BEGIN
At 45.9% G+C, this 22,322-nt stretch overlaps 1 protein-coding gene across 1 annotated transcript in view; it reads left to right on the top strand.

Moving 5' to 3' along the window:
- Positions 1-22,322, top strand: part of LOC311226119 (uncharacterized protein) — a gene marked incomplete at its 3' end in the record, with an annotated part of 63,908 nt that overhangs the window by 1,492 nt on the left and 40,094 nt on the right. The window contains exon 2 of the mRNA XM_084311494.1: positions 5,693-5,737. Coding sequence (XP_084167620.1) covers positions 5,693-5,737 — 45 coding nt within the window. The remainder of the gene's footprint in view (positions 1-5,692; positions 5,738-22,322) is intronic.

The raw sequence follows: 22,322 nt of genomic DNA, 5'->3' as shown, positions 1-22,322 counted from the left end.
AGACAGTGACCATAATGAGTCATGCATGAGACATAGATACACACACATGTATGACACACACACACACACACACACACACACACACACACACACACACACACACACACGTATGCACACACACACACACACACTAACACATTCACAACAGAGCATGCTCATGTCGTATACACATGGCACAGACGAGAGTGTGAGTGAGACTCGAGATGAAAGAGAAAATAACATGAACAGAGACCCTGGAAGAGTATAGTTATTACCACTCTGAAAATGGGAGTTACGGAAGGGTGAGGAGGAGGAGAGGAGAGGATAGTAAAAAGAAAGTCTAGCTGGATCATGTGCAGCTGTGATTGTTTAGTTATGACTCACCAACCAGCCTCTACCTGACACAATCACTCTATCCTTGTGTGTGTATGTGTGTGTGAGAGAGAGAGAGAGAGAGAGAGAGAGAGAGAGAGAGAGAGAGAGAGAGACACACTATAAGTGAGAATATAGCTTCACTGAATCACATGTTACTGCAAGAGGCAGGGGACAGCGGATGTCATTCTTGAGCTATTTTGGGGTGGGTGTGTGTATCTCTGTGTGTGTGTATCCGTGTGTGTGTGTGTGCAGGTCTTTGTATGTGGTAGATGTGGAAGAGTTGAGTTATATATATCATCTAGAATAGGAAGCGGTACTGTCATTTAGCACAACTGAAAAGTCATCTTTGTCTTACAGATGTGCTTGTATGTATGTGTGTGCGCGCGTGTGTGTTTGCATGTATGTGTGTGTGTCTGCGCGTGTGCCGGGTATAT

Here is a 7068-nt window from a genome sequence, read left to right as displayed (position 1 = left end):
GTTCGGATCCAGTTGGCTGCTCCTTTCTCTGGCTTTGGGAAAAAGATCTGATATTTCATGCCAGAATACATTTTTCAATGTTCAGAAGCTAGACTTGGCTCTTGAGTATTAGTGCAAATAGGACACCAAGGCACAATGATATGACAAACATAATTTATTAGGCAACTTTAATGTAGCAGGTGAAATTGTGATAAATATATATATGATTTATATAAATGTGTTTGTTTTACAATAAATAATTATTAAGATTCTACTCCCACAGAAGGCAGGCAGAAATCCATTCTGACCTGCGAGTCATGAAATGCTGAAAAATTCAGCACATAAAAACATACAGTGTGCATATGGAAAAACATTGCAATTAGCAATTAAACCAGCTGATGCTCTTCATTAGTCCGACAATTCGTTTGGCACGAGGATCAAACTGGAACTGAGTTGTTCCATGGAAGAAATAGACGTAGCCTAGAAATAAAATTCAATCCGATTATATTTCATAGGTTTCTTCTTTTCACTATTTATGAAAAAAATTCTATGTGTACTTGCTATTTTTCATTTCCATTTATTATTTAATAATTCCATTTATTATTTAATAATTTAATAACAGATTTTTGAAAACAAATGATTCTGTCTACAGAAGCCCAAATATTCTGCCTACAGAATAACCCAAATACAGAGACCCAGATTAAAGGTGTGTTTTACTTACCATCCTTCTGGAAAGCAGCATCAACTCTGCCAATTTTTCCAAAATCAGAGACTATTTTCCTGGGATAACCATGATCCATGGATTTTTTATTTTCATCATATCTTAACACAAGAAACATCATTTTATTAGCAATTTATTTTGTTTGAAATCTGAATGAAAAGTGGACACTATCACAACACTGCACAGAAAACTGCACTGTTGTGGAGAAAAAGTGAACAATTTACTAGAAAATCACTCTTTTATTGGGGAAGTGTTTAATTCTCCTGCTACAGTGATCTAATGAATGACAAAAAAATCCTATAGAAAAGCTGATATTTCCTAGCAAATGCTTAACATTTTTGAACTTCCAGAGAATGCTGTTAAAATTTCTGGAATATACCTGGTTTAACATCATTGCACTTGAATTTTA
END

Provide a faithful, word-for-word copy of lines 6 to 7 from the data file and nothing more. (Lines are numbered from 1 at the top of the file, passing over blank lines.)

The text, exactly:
Here is a 7068-nt window from a genome sequence, read left to right as displayed (position 1 = left end):
GTTCGGATCCAGTTGGCTGCTCCTTTCTCTGGCTTTGGGAAAAAGATCTGATATTTCATGCCAGAATACATTTTTCAATGTTCAGAAGCTAGACTTGGCTCTTGAGTATTAGTGCAAATAGGACACCAAGGCACAATGATATGACAAACATAATTTATTAGGCAACTTTAATGTAGCAGGTGAAATTGTGATAAATATATATATGATTTATATAAATGTGTTTGTTTTACAATAAATAATTATTAAGATTCTACTCCCACAGAAGGCAGGCAGAAATCCATTCTGACCTGCGAGTCATGAAATGCTGAAAAATTCAGCACATAAAAACATACAGTGTGCATATGGAAAAACATTGCAATTAGCAATTAAACCAGCTGATGCTCTTCATTAGTCCGACAATTCGTTTGGCACGAGGATCAAACTGGAACTGAGTTGTTCCATGGAAGAAATAGACGTAGCCTAGAAATAAAATTCAATCCGATTATATTTCATAGGTTTCTTCTTTTCACTATTTATGAAAAAAATTCTATGTGTACTTGCTATTTTTCATTTCCATTTATTATTTAATAATTCCATTTATTATTTAATAATTTAATAACAGATTTTTGAAAACAAATGATTCTGTCTACAGAAGCCCAAATATTCTGCCTACAGAATAACCCAAATACAGAGACCCAGATTAAAGGTGTGTTTTACTTACCATCCTTCTGGAAAGCAGCATCAACTCTGCCAATTTTTCCAAAATCAGAGACTATTTTCCTGGGATAACCATGATCCATGGATTTTTTATTTTCATCATATCTTAACACAAGAAACATCATTTTATTAGCAATTTATTTTGTTTGAAATCTGAATGAAAAGTGGACACTATCACAACACTGCACAGAAAACTGCACTGTTGTGGAGAAAAAGTGAACAATTTACTAGAAAATCACTCTTTTATTGGGGAAGTGTTTAATTCTCCTGCTACAGTGATCTAATGAATGACAAAAAAATCCTATAGAAAAGCTGATATTTCCTAGCAAATGCTTAACATTTTTGAACTTCCAGAGAATGCTGTTAAAATTTCTGGAATATACCTGGTTTAACATCATTGCACTTGAATTTTA